Reviewed by: Charity Bishop
Is the Feminist movment the right answer to the mistreatment that some women endure in this sinful world? Answer
Ruth Bader Ginsburg’s repeatedly struck down abortion restrictions. She is “perhaps the nation’s foremost public judicial figure embracing an unqualified constitutional right to human abortion—literally, a right to kill living human embryos and fetuses, right up to the point of birth.”
“Passover, Abortion, and Rabbi Ruth Bader Ginsburg” (off-site article)
“The Beatification of Ruth Bader Ginsburg” (off-site article)
“Why We Should Worry About the Cult of RBG” (off-site article)
List of Ginsburg’s views (off-site)
|Featuring:||Felicity Jones … Ruth Bader Ginsburg
Armie Hammer … Martin Ginsburg
Justin Theroux … Mel Wulf
Sam Waterston … Erwin Griswold
Kathy Bates … Dorothy Kenyon
Cailee Spaeny … Jane Ginsburg
Jack Reynor … Jim Bozarth
Stephen Root … Professor Brown
See all »
|Director:||Mimi Leder—“Deep Impact” (1998)|
See all »
A fan film dramatizing Ruth Bader Ginsburg’s origin story
Sometimes, the laws need to change to reflect the times. That’s the belief Ruth Bader Ginsburg (Felicity Jones) forms in her first year at Harvard. One of only seven women admitted to the prestigious legal institution, after the Dean humiliates the female students at a dinner by demanding to know why they attend Harvard (instead of allowing men to take their place), she becomes even more determined to prove herself. A wife, mother, “bad” cook, and law student, Ruth impresses all her professors with her quick wit and tenacity.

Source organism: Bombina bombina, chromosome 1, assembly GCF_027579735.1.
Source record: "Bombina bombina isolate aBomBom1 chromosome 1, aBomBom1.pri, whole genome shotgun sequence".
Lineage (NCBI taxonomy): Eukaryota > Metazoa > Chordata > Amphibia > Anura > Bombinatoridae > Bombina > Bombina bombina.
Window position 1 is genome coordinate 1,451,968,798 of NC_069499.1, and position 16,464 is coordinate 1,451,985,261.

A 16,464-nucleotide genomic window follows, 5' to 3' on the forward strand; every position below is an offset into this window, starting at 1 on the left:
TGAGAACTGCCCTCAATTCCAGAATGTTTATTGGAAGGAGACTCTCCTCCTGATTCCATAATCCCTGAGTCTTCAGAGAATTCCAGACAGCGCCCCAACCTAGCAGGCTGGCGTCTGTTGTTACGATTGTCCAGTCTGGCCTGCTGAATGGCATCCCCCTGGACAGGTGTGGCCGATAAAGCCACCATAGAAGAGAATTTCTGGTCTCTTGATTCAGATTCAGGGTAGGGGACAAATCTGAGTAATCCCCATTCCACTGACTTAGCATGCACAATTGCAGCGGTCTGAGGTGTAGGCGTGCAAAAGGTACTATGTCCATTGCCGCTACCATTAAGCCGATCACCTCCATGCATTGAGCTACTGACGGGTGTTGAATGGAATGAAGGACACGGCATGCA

But when her husband, Martin (Armie Hammer), falls ill with cancer, her life changes forever. While he endures surgeries, radiation therapy, and the long road to recovery, she attends his classes for him, reads him his notes, and types up his papers—all while maintaining a high grade average herself. Ruth champions his future career and pursues her own, but enters a professorship when she realizes no law firm will hire a female attorney.
Years later, still battling for equality of the sexes, she discovers a case of male discrimination—a plaintiff denied tax breaks despite being the primary caregiver to his aged mother.
Ruth sees this as a way to crack into laws that discriminate ‘on the basis of sex’—and sets out, against all odds, to change the American legal system forever.
I don’t know how to approach reviewing this film without touching on some things people might assume about it or find offensive because of their personal, political, or religious beliefs. One suggestion is, it’s a propaganda piece intended to humanize and increase fondness for one of the most polarizing Supreme Court Justices in recent history. It also makes anyone arguing against her into sexists (whether they were, I do not know). Then there’s gender equality. She believes and fights for equality “beneath the law,” and denies there is any “difference” between the sexes.